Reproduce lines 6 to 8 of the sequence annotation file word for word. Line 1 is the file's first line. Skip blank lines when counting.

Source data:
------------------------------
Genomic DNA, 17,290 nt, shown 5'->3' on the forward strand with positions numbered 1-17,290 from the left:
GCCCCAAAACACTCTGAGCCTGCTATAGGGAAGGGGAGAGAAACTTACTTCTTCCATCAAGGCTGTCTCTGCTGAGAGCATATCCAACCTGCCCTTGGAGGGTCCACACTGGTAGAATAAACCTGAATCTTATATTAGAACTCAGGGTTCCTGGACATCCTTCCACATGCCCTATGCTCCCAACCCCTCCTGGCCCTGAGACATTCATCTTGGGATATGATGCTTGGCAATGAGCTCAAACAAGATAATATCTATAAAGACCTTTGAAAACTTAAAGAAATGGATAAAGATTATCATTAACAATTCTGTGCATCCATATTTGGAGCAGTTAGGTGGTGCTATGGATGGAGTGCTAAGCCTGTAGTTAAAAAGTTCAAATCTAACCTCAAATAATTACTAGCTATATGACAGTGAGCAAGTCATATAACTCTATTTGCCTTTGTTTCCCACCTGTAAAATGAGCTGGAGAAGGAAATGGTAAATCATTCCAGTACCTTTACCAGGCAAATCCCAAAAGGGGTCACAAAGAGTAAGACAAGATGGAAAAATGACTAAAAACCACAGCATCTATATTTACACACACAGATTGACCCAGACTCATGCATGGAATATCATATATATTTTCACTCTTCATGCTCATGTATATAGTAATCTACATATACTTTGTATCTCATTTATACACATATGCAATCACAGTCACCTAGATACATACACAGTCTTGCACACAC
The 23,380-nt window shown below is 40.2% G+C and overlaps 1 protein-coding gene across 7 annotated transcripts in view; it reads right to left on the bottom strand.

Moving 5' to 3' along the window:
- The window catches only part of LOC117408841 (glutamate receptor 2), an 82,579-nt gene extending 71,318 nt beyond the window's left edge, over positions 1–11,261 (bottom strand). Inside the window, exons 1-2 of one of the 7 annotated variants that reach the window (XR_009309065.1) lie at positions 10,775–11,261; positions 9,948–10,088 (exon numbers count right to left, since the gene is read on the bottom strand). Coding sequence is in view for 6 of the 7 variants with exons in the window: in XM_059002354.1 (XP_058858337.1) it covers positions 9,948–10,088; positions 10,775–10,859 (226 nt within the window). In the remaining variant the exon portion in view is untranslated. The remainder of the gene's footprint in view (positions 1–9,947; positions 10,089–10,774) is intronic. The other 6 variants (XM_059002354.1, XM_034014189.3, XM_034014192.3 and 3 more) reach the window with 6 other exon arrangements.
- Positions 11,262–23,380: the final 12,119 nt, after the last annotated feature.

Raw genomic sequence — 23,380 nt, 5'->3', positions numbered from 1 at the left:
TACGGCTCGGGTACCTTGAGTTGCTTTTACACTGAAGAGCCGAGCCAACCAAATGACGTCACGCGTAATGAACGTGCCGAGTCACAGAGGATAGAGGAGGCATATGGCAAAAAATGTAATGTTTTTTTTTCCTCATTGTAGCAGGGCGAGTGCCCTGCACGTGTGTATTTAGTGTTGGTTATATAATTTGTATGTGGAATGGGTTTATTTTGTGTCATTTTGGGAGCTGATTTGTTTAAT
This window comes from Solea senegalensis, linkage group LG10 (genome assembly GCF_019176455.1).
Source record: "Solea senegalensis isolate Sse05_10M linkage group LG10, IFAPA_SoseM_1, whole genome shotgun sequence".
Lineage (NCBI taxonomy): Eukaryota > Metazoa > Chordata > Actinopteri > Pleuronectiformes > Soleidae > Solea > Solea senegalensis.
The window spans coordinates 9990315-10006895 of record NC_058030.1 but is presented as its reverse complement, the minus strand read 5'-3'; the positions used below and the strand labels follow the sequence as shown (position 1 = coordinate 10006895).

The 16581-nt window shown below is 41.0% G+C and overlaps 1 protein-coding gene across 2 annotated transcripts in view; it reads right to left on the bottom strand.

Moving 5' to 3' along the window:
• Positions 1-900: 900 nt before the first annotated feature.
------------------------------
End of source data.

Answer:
- Positions 11,262–23,380: the final 12,119 nt, after the last annotated feature.

Raw genomic sequence — 23,380 nt, 5'->3', positions numbered from 1 at the left:
TACGGCTCGGGTACCTTGAGTTGCTTTTACACTGAAGAGCCGAGCCAACCAAATGACGTCACGCGTAATGAACGTGCCGAGTCACAGAGGATAGAGGAGGCATATGGCAAAAAATGTAATGTTTTTTTTTCCTCATTGTAGCAGGGCGAGTGCCCTGCACGTGTGTATTTAGTGTTGGTTATATAATTTGTATGTGGAATGGGTTTATTTTGTGTCATTTTGGGAGCTGATTTGTTTAAT